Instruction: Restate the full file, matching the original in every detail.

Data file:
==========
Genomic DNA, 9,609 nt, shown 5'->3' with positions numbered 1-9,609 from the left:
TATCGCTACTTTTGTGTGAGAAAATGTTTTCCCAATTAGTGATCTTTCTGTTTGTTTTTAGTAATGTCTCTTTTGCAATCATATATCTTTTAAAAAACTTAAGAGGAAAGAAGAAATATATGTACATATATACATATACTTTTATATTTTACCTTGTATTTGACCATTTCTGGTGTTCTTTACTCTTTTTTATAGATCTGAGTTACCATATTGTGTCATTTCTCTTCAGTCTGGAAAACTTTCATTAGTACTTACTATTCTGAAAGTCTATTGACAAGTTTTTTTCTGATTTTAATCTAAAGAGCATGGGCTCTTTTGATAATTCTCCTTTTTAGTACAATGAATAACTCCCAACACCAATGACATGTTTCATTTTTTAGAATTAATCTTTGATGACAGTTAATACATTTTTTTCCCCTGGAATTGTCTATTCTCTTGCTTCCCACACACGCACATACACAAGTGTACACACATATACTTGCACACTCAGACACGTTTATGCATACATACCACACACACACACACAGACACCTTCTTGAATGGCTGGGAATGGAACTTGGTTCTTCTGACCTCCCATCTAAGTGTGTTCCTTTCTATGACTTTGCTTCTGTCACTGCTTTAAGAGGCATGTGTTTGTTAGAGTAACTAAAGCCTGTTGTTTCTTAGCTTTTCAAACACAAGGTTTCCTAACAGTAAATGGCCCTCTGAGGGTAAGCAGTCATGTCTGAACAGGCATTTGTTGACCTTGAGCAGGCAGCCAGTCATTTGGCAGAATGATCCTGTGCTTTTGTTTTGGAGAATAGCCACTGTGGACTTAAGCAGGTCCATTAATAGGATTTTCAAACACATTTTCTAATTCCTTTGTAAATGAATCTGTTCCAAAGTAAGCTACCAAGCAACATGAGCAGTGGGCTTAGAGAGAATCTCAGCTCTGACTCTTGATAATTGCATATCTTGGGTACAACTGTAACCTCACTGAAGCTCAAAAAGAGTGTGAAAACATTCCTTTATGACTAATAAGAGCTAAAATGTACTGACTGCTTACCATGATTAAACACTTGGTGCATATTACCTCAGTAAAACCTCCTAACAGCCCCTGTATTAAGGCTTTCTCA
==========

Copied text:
Genomic DNA, 9,609 nt, shown 5'->3' with positions numbered 1-9,609 from the left:
TATCGCTACTTTTGTGTGAGAAAATGTTTTCCCAATTAGTGATCTTTCTGTTTGTTTTTAGTAATGTCTCTTTTGCAATCATATATCTTTTAAAAAACTTAAGAGGAAAGAAGAAATATATGTACATATATACATATACTTTTATATTTTACCTTGTATTTGACCATTTCTGGTGTTCTTTACTCTTTTTTATAGATCTGAGTTACCATATTGTGTCATTTCTCTTCAGTCTGGAAAACTTTCATTAGTACTTACTATTCTGAAAGTCTATTGACAAGTTTTTTTCTGATTTTAATCTAAAGAGCATGGGCTCTTTTGATAATTCTCCTTTTTAGTACAATGAATAACTCCCAACACCAATGACATGTTTCATTTTTTAGAATTAATCTTTGATGACAGTTAATACATTTTTTTCCCCTGGAATTGTCTATTCTCTTGCTTCCCACACACGCACATACACAAGTGTACACACATATACTTGCACACTCAGACACGTTTATGCATACATACCACACACACACACACAGACACCTTCTTGAATGGCTGGGAATGGAACTTGGTTCTTCTGACCTCCCATCTAAGTGTGTTCCTTTCTATGACTTTGCTTCTGTCACTGCTTTAAGAGGCATGTGTTTGTTAGAGTAACTAAAGCCTGTTGTTTCTTAGCTTTTCAAACACAAGGTTTCCTAACAGTAAATGGCCCTCTGAGGGTAAGCAGTCATGTCTGAACAGGCATTTGTTGACCTTGAGCAGGCAGCCAGTCATTTGGCAGAATGATCCTGTGCTTTTGTTTTGGAGAATAGCCACTGTGGACTTAAGCAGGTCCATTAATAGGATTTTCAAACACATTTTCTAATTCCTTTGTAAATGAATCTGTTCCAAAGTAAGCTACCAAGCAACATGAGCAGTGGGCTTAGAGAGAATCTCAGCTCTGACTCTTGATAATTGCATATCTTGGGTACAACTGTAACCTCACTGAAGCTCAAAAAGAGTGTGAAAACATTCCTTTATGACTAATAAGAGCTAAAATGTACTGACTGCTTACCATGATTAAACACTTGGTGCATATTACCTCAGTAAAACCTCCTAACAGCCCCTGTATTAAGGCTTTCTCA